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Crowding increases foraging efficiency in the leaf-cutting ant Atta colombica


Many animals, including humans, organize their foraging activity along well-defined trails. Because trails are cleared of obstacles, they minimize energy expenditure and allow fast travel. In social insects such as ants, trails might also promote social contacts and allow the exchange of information between workers about the characteristics of the food. When the trail traffic is heavy, however, traffic congestion occurs and the benefits of increased social contacts for the colony can be offset by a decrease of the locomotory rate of individuals.

Using a small laboratory colony of the leaf-cutting ant Atta colombica cutting a mix of leaves and Parafilm, we compared how foraging changed when the width of the bridge between the nest and their foraging area changed. We found that the rate of ants crossing a 5 cm wide bridge was more than twice as great as the rate crossing a 0.5 cm bridge, but the rate of foragers returning with loads was less than half as great. Thus, with the wide bridge, the ants had about six times lower efficiency (loads returned per forager crossing the bridge). We conclude that crowding actually increased foraging efficiency, possibly because of increased communication between laden foragers returning to the nest and out-going ants.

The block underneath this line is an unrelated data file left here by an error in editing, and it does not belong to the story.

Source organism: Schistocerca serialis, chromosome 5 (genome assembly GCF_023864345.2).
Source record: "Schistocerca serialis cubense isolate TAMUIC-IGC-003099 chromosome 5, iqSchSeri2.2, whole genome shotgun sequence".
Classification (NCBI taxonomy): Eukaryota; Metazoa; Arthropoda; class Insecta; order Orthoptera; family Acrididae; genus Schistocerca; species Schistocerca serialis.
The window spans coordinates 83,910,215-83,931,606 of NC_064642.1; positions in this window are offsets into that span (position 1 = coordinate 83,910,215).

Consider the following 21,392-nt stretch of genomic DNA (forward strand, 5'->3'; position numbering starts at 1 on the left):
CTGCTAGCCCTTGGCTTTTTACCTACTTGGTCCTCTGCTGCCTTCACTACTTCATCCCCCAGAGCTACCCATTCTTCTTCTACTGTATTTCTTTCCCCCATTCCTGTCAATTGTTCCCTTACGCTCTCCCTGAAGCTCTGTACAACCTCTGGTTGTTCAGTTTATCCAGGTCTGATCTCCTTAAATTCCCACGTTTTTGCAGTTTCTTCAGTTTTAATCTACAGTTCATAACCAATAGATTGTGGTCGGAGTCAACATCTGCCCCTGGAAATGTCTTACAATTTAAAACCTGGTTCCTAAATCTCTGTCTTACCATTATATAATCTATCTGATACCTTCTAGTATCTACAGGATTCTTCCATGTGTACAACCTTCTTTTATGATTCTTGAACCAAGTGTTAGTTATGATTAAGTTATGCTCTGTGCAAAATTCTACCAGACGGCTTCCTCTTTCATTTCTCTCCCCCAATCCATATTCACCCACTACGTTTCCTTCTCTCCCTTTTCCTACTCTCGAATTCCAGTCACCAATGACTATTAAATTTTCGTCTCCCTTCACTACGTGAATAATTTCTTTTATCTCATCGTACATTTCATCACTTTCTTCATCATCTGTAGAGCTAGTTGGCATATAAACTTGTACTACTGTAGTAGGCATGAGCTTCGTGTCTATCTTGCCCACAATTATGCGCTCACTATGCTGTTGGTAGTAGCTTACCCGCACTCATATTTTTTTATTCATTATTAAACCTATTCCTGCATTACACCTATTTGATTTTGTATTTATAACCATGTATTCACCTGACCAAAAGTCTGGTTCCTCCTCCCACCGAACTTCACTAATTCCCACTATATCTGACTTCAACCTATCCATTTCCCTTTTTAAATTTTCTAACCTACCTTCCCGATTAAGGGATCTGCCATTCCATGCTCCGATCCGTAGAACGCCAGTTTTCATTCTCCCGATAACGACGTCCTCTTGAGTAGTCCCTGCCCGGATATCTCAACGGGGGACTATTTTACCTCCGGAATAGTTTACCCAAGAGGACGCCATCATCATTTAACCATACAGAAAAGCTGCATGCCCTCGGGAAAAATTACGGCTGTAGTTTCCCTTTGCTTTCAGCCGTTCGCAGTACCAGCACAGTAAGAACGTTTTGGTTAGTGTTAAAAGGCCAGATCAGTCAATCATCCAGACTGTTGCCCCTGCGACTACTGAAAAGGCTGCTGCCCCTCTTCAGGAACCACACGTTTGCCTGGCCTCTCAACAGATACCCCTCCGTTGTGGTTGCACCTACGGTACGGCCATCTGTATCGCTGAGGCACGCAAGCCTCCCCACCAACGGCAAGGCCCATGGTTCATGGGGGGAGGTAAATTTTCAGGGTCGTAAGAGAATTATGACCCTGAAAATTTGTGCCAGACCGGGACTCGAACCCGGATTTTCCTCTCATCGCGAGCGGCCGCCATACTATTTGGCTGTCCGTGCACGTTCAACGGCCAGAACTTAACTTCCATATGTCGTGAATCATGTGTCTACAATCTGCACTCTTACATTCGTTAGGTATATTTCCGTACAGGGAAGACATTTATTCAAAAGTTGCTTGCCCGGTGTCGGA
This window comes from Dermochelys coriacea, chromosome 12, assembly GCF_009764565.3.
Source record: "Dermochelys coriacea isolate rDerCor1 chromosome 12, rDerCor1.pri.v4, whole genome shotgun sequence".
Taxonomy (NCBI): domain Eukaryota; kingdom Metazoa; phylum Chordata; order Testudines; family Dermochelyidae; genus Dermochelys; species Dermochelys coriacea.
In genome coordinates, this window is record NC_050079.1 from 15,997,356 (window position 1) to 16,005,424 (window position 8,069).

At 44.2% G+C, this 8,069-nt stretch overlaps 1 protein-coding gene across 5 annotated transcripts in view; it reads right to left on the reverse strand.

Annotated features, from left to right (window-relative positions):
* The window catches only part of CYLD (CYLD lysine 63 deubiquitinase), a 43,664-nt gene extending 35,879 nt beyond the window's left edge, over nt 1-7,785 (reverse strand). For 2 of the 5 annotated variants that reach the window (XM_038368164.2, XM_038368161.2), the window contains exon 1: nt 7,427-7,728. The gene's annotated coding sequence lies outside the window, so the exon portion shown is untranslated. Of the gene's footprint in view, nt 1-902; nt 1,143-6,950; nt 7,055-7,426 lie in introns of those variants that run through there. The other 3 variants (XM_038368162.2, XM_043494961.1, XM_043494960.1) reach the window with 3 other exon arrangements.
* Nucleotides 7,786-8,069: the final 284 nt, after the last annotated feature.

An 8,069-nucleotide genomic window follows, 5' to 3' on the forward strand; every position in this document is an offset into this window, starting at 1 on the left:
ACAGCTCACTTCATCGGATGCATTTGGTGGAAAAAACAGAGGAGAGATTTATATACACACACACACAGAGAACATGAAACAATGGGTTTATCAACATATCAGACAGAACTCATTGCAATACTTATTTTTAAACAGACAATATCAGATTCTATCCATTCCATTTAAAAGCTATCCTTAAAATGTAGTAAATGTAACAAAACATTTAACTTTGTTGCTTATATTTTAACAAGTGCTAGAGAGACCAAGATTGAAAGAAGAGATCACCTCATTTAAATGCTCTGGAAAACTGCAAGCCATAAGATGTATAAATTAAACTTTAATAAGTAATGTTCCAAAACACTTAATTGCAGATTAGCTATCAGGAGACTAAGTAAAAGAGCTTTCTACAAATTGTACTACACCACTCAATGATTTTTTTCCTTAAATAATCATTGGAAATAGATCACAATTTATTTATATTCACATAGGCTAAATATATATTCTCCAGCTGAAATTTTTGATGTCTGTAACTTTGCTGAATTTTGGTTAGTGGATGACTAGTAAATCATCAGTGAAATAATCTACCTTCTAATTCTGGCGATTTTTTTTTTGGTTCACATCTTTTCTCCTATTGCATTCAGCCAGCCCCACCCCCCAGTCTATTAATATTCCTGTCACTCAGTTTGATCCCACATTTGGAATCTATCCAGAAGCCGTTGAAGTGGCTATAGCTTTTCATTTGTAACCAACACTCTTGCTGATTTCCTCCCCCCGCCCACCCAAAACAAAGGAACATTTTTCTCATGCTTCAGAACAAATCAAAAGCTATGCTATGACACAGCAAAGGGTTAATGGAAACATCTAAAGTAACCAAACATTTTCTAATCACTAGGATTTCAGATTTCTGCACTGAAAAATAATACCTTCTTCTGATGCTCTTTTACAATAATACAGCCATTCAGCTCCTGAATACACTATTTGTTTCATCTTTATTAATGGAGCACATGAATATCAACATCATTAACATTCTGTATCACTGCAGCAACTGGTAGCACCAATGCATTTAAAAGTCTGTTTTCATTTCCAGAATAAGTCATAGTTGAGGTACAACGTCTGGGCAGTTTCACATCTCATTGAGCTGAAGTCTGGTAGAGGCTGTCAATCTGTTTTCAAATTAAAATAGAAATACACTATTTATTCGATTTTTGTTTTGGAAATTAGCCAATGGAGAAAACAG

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Correspondence to A. Dussutour.

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Received 15 December 2006; revised 16 February 2007; accepted 19 February 2007.

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Dussutour, A., Beshers, S., Deneubourg, J. et al. Crowding increases foraging efficiency in the leaf-cutting ant Atta colombica . Insect. Soc. 54, 158–165 (2007). https://doi.org/10.1007/s00040-007-0926-9

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  • Leaf-cutting ants
  • foraging
  • social facilitation
  • trail traffic
  • recruitment